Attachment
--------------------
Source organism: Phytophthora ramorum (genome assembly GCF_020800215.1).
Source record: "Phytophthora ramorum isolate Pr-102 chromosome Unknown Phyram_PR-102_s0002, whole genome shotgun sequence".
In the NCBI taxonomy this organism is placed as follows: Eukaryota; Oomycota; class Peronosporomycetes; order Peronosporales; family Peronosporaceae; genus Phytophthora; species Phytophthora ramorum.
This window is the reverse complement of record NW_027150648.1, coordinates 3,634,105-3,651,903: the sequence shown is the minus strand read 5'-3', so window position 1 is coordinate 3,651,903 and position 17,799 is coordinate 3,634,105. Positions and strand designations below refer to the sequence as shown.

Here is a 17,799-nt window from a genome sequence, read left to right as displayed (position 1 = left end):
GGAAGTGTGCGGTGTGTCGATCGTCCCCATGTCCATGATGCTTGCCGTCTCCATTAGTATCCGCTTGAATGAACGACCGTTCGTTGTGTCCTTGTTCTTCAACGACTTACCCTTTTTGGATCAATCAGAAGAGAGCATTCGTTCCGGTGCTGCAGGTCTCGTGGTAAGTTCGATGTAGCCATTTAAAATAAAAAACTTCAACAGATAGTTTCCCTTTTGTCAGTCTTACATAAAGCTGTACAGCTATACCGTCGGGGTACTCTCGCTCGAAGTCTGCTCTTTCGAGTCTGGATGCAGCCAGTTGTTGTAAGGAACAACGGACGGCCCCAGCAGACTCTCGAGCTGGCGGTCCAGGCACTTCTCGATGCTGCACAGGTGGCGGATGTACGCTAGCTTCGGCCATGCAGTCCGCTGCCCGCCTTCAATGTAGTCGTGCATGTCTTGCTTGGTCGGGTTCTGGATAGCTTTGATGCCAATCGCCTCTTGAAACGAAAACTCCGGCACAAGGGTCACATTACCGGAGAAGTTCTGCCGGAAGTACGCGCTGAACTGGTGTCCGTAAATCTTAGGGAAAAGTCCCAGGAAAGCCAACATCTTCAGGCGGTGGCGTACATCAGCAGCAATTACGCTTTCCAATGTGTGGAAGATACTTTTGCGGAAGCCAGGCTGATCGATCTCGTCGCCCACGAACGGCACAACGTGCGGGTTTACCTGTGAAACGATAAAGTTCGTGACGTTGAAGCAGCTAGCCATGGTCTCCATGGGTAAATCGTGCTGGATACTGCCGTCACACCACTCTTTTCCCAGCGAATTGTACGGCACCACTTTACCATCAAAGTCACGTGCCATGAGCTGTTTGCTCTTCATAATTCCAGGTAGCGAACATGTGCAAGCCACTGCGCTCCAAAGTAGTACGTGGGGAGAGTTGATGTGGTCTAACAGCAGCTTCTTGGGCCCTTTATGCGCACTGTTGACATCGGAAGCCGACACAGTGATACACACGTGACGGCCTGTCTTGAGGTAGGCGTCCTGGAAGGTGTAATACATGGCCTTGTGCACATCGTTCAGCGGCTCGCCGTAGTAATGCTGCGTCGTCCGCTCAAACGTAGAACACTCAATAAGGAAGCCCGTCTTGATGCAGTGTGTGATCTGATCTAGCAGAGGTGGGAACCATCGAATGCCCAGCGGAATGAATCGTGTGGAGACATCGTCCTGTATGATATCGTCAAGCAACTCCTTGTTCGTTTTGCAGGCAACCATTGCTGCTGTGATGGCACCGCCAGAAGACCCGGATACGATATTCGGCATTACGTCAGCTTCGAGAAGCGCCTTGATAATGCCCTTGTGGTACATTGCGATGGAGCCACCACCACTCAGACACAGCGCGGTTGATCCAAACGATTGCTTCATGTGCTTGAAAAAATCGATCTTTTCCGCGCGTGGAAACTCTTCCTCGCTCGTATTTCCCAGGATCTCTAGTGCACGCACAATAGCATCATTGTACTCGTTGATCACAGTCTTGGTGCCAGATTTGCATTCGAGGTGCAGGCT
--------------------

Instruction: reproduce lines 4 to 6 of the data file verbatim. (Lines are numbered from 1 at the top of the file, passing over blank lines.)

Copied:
This window is the reverse complement of record NW_027150648.1, coordinates 3,634,105-3,651,903: the sequence shown is the minus strand read 5'-3', so window position 1 is coordinate 3,651,903 and position 17,799 is coordinate 3,634,105. Positions and strand designations below refer to the sequence as shown.

Here is a 17,799-nt window from a genome sequence, read left to right as displayed (position 1 = left end):
GGAAGTGTGCGGTGTGTCGATCGTCCCCATGTCCATGATGCTTGCCGTCTCCATTAGTATCCGCTTGAATGAACGACCGTTCGTTGTGTCCTTGTTCTTCAACGACTTACCCTTTTTGGATCAATCAGAAGAGAGCATTCGTTCCGGTGCTGCAGGTCTCGTGGTAAGTTCGATGTAGCCATTTAAAATAAAAAACTTCAACAGATAGTTTCCCTTTTGTCAGTCTTACATAAAGCTGTACAGCTATACCGTCGGGGTACTCTCGCTCGAAGTCTGCTCTTTCGAGTCTGGATGCAGCCAGTTGTTGTAAGGAACAACGGACGGCCCCAGCAGACTCTCGAGCTGGCGGTCCAGGCACTTCTCGATGCTGCACAGGTGGCGGATGTACGCTAGCTTCGGCCATGCAGTCCGCTGCCCGCCTTCAATGTAGTCGTGCATGTCTTGCTTGGTCGGGTTCTGGATAGCTTTGATGCCAATCGCCTCTTGAAACGAAAACTCCGGCACAAGGGTCACATTACCGGAGAAGTTCTGCCGGAAGTACGCGCTGAACTGGTGTCCGTAAATCTTAGGGAAAAGTCCCAGGAAAGCCAACATCTTCAGGCGGTGGCGTACATCAGCAGCAATTACGCTTTCCAATGTGTGGAAGATACTTTTGCGGAAGCCAGGCTGATCGATCTCGTCGCCCACGAACGGCACAACGTGCGGGTTTACCTGTGAAACGATAAAGTTCGTGACGTTGAAGCAGCTAGCCATGGTCTCCATGGGTAAATCGTGCTGGATACTGCCGTCACACCACTCTTTTCCCAGCGAATTGTACGGCACCACTTTACCATCAAAGTCACGTGCCATGAGCTGTTTGCTCTTCATAATTCCAGGTAGCGAACATGTGCAAGCCACTGCGCTCCAAAGTAGTACGTGGGGAGAGTTGATGTGGTCTAACAGCAGCTTCTTGGGCCCTTTATGCGCACTGTTGACATCGGAAGCCGACACAGTGATACACACGTGACGGCCTGTCTTGAGGTAGGCGTCCTGGAAGGTGTAATACATGGCCTTGTGCACATCGTTCAGCGGCTCGCCGTAGTAATGCTGCGTCGTCCGCTCAAACGTAGAACACTCAATAAGGAAGCCCGTCTTGATGCAGTGTGTGATCTGATCTAGCAGAGGTGGGAACCATCGAATGCCCAGCGGAATGAATCGTGTGGAGACATCGTCCTGTATGATATCGTCAAGCAACTCCTTGTTCGTTTTGCAGGCAACCATTGCTGCTGTGATGGCACCGCCAGAAGACCCGGATACGATATTCGGCATTACGTCAGCTTCGAGAAGCGCCTTGATAATGCCCTTGTGGTACATTGCGATGGAGCCACCACCACTCAGACACAGCGCGGTTGATCCAAACGATTGCTTCATGTGCTTGAAAAAATCGATCTTTTCCGCGCGTGGAAACTCTTCCTCGCTCGTATTTCCCAGGATCTCTAGTGCACGCACAATAGCATCATTGTACTCGTTGATCACAGTCTTGGTGCCAGATTTGCATTCGAGGTGCAGGCT